Use of arrest information vs. use of conviction information
When an employer uses a commercial vendor to supply criminal history information, the employer is virtually certain to obtain not merely records of convictions for crimes but also records of arrests. Most times the record of arrest will be accompanied with a record of some sort of disposition—dismissal or something else—but sometimes the arrest will stand alone, with no record of disposition. That may happen because the arrest was recent enough that no disposition has yet taken place. But it also may happen because the database is incomplete—the disposition information was simply never matched up with the arrest information.
The Guidance emphasizes the difference between arrest and conviction information: the fact of a criminal conviction can generally be taken as a firm indication that the underlying criminal conduct did in fact occur. The individual really did steal the car or commit the assault or sell the drugs. The fact of an arrest, however, does not establish that any underlying criminal conduct has occurred. Many arrests do not result in criminal prosecutions and even in the case of a prosecution, the accused is presumed innocent until proven guilty.
Where there is arrest information but no indication of conviction, the employer may, in the words of the Guidance, “make an employment decision based on the conduct underlying the arrest if the conduct makes the individual unfit for the position in question. The conduct, not the arrest, is relevant for employment purposes.”
So, before an employer uses arrest information to disqualify an applicant, the employer should investigate the circumstances behind the arrest and make a determination as to what conduct actually occurred. It can then use its reasonable belief as to the conduct to make an employment decision, with the same considerations related to disparate impact that accompany the use of conviction information.
Defensible use of criminal history information
Since the use of criminal history information likely has a disparate impact on African Americans and Hispanics, an employer must be concerned about the possibility of disparate impact liability under Title VII if the employer uses such information to screen out applicants (or adversely treat employees). The employer can avoid disparate impact liability if it can show that its use of the information was “job related” and “consistent with business necessity.”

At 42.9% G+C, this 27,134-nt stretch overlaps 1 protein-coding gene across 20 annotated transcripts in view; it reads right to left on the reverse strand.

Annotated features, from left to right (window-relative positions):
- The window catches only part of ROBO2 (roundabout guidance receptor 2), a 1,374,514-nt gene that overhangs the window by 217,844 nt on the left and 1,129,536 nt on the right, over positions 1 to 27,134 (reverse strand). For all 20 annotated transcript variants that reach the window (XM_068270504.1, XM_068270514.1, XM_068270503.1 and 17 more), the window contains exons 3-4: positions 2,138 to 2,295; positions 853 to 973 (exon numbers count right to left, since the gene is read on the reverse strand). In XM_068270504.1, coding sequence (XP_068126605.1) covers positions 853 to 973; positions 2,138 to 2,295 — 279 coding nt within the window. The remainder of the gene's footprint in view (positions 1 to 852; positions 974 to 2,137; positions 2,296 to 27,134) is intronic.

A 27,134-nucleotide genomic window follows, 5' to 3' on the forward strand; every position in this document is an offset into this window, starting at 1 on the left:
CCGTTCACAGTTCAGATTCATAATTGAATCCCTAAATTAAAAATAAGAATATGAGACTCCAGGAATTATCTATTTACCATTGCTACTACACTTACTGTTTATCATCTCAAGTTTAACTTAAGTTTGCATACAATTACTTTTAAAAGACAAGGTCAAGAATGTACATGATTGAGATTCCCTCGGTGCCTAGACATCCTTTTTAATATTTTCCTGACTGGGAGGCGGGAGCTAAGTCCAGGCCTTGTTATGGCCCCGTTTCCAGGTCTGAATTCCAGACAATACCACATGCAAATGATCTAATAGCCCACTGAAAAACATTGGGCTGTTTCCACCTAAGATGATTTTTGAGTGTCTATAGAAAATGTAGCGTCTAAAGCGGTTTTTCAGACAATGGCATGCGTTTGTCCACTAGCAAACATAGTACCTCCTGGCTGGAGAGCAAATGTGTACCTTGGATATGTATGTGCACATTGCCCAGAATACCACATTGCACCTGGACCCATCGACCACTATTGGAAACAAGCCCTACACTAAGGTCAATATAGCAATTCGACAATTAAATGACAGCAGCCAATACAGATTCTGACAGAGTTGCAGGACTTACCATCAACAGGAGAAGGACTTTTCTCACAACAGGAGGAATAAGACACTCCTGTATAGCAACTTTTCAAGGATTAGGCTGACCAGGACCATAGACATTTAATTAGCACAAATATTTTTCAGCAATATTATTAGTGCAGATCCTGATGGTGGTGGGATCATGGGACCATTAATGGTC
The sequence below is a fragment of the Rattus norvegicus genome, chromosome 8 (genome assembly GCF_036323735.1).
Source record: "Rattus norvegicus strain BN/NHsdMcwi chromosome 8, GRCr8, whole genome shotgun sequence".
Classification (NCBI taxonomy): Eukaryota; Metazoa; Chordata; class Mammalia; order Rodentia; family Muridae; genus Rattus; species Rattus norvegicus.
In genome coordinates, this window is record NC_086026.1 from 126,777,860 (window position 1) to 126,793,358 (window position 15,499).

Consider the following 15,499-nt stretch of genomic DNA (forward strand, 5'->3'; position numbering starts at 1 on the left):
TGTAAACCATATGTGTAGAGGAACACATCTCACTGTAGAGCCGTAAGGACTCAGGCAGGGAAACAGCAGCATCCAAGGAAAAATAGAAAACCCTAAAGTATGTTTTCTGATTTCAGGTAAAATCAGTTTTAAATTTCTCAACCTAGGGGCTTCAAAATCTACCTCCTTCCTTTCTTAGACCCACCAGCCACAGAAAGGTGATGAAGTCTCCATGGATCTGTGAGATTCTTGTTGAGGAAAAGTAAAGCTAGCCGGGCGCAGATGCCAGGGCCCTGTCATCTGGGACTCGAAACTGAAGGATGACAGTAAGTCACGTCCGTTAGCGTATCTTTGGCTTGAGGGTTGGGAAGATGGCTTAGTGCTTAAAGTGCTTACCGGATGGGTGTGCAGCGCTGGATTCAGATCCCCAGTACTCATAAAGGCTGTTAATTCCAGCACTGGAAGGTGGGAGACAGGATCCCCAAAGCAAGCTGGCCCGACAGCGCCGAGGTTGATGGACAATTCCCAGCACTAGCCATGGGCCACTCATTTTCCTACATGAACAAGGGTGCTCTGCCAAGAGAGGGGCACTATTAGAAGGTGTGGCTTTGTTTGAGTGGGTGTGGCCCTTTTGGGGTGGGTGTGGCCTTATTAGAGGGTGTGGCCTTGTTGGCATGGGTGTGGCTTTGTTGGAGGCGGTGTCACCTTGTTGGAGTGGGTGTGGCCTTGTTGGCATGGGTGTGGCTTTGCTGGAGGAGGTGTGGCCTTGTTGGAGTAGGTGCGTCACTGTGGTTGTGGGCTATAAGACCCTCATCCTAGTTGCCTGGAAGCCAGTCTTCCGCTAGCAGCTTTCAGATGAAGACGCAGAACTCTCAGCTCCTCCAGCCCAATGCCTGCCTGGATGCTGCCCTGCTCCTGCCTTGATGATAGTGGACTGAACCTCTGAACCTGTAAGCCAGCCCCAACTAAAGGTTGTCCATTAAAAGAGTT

According to the Guidance, an employer makes that showing if it can “effectively link specific criminal conduct, and its dangers, with the risks inherent in the duties of a particular position.”
To make that link, the Guidance says, the employer must develop a “targeted screen.” A targeted screen considers, with respect to any particular criminal conduct and any particular job, three factors, based largely on the 1977 Eighth Circuit decision in Green v. Missouri Pacific Railroad, 549 F. 2ds 1158:
- the nature of the crime
- the time that has elapsed since the crime or the end of the sentence
- the nature of the job
plus a fourth:
- individualized assessment
With respect to the first three, the Guidance says this: “An employer policy or practice of excluding individuals from particular positions for specified criminal conduct within a defined time period, as guided by the Green factors, is a targeted exclusion. Targeted exclusions are tailored to the rationale for their adoption, in light of the particular criminal conduct and jobs involved, taking into consideration fact-based evidence, legal requirements, and/or relevant and available studies.”
With respect to the fourth, the Guidance says this: “Individualized assessment generally means that an employer informs the individual that he may be excluded because of past criminal conduct; provides an opportunity to the individual to demonstrate that the exclusion does not properly apply to him; and considers whether the individual’s additional information shows that the policy as applied is not job related and consistent with business necessity.”
When to ask about criminal history
The Guidance does not prohibit asking, on a job application, whether the applicant has been convicted of crimes. There is no prohibition. The greatest risk is the risk of a challenge under the disparate impact theory of liability under Title VII. In light of the Guidance, however, and no doubt for other considerations, many employers have stopped asking this kind of question on the job application, but are waiting until later in the selection process before asking. That is consistent with the EEOC’s recommendation in the Guidance:
“As a best practice, and consistent with applicable laws, the Commission recommends that employers not ask about convictions on job applications and that, if and when they make such inquiries, the inquiries be limited to convictions for which exclusion would be job related for the position in question and consistent with business necessity.”